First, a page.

The Asia-Pacific region continued to be the world’s most disaster prone region in 2015. According to a new report by United Nations Economic and Social Commission for Asia and the Pacific (ESCAP), the region accounted for over half the world’s 344 disasters in 2015, resulting in over 16,000 deaths with 59 million people affected. The cost of economic damage to countries in the region was more than US$45 billion, although that figure would be much higher if indirect losses were included. South Asia was the hardest hit, recording 52 disasters and over 14,000 deaths, with most deaths attributed to the 7.6 magnitude earthquake that hit Nepal in April 2015.
The Disasters in Asia and the Pacific: 2015 Year in Review warns that the region’s burgeoning cities may not be adequately equipped to tackle urban disasters that occur more frequently and with greater intensity. Over 700 million people in the region live in cities at ‘extreme’ or ‘high’ disaster risk, and by 2030 this number could reach one billion. Rapid population expansion and the resulting depletion of ecological buffers such as wetlands and water bodies are a significant concern, says the report. It further notes that in many big cities in Asia-Pacific much of the infrastructure is outdated and built without adequate attention to disaster resilience.
Last year, the urban centres of Bangladesh, India, Indonesia and Japan were affected by severe floods, while the capital city Kathmandu bore the brunt of the economic damage from the Nepal earthquake. The report says that widespread floods in Chennai, India in December 2015 illustrate the common challenges faced by many big cities. With the ecological buffers depleted over time by rapid, unplanned urbanization, the floods inundated critical infrastructure, disrupted power networks and waterlogged major city roads. Economic damage and loss from the floods in Chennai have been estimated at more than US$10 billion. The report calls for a shift in the urban governance paradigm from a response-recovery approach to a risk-sensitive development approach.
According to the report, a prolonged El Niño phenomenon last year drew attention to neglected and often forgotten slow-onset disasters by severely exacerbating effects of heat waves, forest fires, haze, and droughts. 2015 was the hottest year on record and Pakistan and India reported more than 3,400 fatalities from a searing heatwave. Drought caused serious water and food shortages in much of South and South-East Asia and several fatalities in the Pacific. Reservoirs in some countries were at critically low levels and millions of hectares of crops were destroyed. The report notes that policymakers have an opportunity to rethink how drought is managed. Rather than dealing with the drought only when it becomes an emergency, it should be addressed from a long-term perspective to protect livelihoods.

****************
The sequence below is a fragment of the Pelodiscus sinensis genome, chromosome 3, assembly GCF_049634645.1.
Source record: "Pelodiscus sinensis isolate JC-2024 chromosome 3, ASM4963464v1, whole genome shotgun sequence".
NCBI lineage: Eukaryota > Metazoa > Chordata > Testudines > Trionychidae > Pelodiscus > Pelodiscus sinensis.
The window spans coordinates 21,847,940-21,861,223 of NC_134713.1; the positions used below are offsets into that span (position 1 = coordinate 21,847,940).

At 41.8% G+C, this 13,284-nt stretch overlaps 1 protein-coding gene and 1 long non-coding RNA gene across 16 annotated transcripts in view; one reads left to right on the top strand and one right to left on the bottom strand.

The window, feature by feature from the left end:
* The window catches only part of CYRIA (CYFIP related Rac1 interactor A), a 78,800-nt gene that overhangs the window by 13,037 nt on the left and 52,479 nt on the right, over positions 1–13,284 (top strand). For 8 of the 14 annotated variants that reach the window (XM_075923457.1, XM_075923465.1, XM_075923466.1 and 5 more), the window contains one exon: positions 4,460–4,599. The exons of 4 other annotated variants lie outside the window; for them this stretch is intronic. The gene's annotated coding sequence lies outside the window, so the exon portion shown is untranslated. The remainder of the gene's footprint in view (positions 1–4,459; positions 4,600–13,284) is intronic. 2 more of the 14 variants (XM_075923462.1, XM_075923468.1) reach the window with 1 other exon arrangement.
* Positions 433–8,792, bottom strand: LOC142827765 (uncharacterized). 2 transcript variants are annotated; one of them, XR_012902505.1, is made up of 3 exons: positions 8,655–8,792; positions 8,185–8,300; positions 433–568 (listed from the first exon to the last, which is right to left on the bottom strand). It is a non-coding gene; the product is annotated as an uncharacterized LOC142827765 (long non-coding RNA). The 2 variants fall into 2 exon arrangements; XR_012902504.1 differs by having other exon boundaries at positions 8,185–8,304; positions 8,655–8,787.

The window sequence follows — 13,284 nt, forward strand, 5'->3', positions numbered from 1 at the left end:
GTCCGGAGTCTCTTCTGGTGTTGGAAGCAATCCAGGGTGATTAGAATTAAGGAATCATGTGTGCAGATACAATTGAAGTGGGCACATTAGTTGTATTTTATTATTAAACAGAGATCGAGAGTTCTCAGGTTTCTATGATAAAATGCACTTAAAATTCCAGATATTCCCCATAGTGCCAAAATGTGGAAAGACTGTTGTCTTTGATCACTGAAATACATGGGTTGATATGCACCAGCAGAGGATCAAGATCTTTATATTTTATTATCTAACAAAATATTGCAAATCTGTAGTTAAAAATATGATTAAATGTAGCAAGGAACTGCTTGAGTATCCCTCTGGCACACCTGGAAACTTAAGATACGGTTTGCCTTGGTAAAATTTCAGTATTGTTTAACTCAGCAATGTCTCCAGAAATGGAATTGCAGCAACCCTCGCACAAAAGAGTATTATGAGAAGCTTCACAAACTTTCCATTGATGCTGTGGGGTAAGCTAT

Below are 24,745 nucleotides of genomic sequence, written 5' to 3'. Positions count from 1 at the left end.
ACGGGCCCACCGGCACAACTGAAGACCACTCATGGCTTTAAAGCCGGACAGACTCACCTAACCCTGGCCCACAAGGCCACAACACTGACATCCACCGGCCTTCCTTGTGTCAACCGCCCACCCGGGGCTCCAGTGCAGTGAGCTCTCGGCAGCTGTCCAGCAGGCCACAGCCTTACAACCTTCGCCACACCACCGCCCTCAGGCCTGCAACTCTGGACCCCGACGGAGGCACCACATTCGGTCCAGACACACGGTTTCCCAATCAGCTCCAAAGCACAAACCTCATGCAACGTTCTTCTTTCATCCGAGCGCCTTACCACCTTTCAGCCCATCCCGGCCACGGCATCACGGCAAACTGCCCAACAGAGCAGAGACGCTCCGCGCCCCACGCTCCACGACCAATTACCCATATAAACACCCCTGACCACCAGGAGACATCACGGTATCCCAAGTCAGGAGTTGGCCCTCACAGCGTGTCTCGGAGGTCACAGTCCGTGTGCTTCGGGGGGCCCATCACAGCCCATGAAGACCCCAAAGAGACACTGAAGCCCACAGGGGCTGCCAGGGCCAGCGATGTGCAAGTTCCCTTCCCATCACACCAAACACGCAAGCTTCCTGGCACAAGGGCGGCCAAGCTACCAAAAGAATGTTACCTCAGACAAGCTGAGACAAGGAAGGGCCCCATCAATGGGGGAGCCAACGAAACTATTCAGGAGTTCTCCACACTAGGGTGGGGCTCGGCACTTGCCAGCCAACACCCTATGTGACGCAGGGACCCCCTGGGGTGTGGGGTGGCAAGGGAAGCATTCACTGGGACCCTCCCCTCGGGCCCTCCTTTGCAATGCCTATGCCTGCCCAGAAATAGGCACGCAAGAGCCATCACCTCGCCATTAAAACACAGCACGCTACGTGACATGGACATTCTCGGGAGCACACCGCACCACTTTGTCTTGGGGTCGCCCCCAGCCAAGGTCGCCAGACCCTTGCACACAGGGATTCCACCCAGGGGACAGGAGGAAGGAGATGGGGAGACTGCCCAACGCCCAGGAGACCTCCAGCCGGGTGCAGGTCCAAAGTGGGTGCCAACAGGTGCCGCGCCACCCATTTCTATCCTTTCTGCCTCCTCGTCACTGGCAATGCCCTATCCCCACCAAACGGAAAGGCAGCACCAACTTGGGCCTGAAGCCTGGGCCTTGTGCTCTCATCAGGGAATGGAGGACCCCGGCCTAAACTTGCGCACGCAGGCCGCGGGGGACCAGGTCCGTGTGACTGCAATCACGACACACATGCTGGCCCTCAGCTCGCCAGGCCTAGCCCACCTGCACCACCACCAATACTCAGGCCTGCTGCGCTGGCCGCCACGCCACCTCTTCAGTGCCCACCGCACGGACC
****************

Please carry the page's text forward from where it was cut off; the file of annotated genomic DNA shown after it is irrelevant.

To build a resilient Asia-Pacific, the report further calls for increased focus on risk-sensitive development, and stronger regional cooperation for managing trans-boundary disasters. It advocates capitalizing on emerging technologies such as UAVs for disaster management but stresses the need to establish regulatory standards for effective use of these technologies.
The report, commending the “Zero Casualty” policy implemented in Philippines as a regional good practice, concludes that disaster risk reduction cannot be achieved without political will and effective leadership at all levels of government.